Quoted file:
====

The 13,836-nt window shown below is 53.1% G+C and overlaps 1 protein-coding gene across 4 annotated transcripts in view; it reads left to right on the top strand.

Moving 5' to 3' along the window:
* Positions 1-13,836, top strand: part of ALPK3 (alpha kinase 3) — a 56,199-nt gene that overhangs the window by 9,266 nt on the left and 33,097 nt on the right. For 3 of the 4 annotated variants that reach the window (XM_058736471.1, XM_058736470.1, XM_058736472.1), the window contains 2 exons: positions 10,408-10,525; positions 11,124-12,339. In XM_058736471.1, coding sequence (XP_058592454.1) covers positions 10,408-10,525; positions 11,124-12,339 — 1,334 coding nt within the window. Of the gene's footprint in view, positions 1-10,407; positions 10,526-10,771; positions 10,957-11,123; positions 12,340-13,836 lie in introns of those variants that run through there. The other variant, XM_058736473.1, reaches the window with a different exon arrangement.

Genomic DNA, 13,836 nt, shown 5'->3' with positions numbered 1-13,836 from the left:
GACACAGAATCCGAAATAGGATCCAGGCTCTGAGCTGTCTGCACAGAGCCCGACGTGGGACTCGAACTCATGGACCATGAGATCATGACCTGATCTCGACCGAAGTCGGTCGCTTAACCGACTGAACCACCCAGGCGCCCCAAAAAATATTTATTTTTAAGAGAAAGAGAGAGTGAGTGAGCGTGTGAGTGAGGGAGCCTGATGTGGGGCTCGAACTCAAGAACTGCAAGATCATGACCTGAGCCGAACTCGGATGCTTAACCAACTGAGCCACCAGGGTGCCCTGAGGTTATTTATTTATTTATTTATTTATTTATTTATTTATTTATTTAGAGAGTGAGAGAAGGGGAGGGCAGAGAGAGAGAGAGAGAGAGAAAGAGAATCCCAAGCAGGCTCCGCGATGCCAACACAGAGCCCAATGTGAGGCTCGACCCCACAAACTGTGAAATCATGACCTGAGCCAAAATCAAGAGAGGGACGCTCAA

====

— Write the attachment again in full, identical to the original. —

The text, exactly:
The 13,836-nt window shown below is 53.1% G+C and overlaps 1 protein-coding gene across 4 annotated transcripts in view; it reads left to right on the top strand.

Moving 5' to 3' along the window:
* Positions 1-13,836, top strand: part of ALPK3 (alpha kinase 3) — a 56,199-nt gene that overhangs the window by 9,266 nt on the left and 33,097 nt on the right. For 3 of the 4 annotated variants that reach the window (XM_058736471.1, XM_058736470.1, XM_058736472.1), the window contains 2 exons: positions 10,408-10,525; positions 11,124-12,339. In XM_058736471.1, coding sequence (XP_058592454.1) covers positions 10,408-10,525; positions 11,124-12,339 — 1,334 coding nt within the window. Of the gene's footprint in view, positions 1-10,407; positions 10,526-10,771; positions 10,957-11,123; positions 12,340-13,836 lie in introns of those variants that run through there. The other variant, XM_058736473.1, reaches the window with a different exon arrangement.

Genomic DNA, 13,836 nt, shown 5'->3' with positions numbered 1-13,836 from the left:
GACACAGAATCCGAAATAGGATCCAGGCTCTGAGCTGTCTGCACAGAGCCCGACGTGGGACTCGAACTCATGGACCATGAGATCATGACCTGATCTCGACCGAAGTCGGTCGCTTAACCGACTGAACCACCCAGGCGCCCCAAAAAATATTTATTTTTAAGAGAAAGAGAGAGTGAGTGAGCGTGTGAGTGAGGGAGCCTGATGTGGGGCTCGAACTCAAGAACTGCAAGATCATGACCTGAGCCGAACTCGGATGCTTAACCAACTGAGCCACCAGGGTGCCCTGAGGTTATTTATTTATTTATTTATTTATTTATTTATTTATTTATTTAGAGAGTGAGAGAAGGGGAGGGCAGAGAGAGAGAGAGAGAGAGAAAGAGAATCCCAAGCAGGCTCCGCGATGCCAACACAGAGCCCAATGTGAGGCTCGACCCCACAAACTGTGAAATCATGACCTGAGCCAAAATCAAGAGAGGGACGCTCAA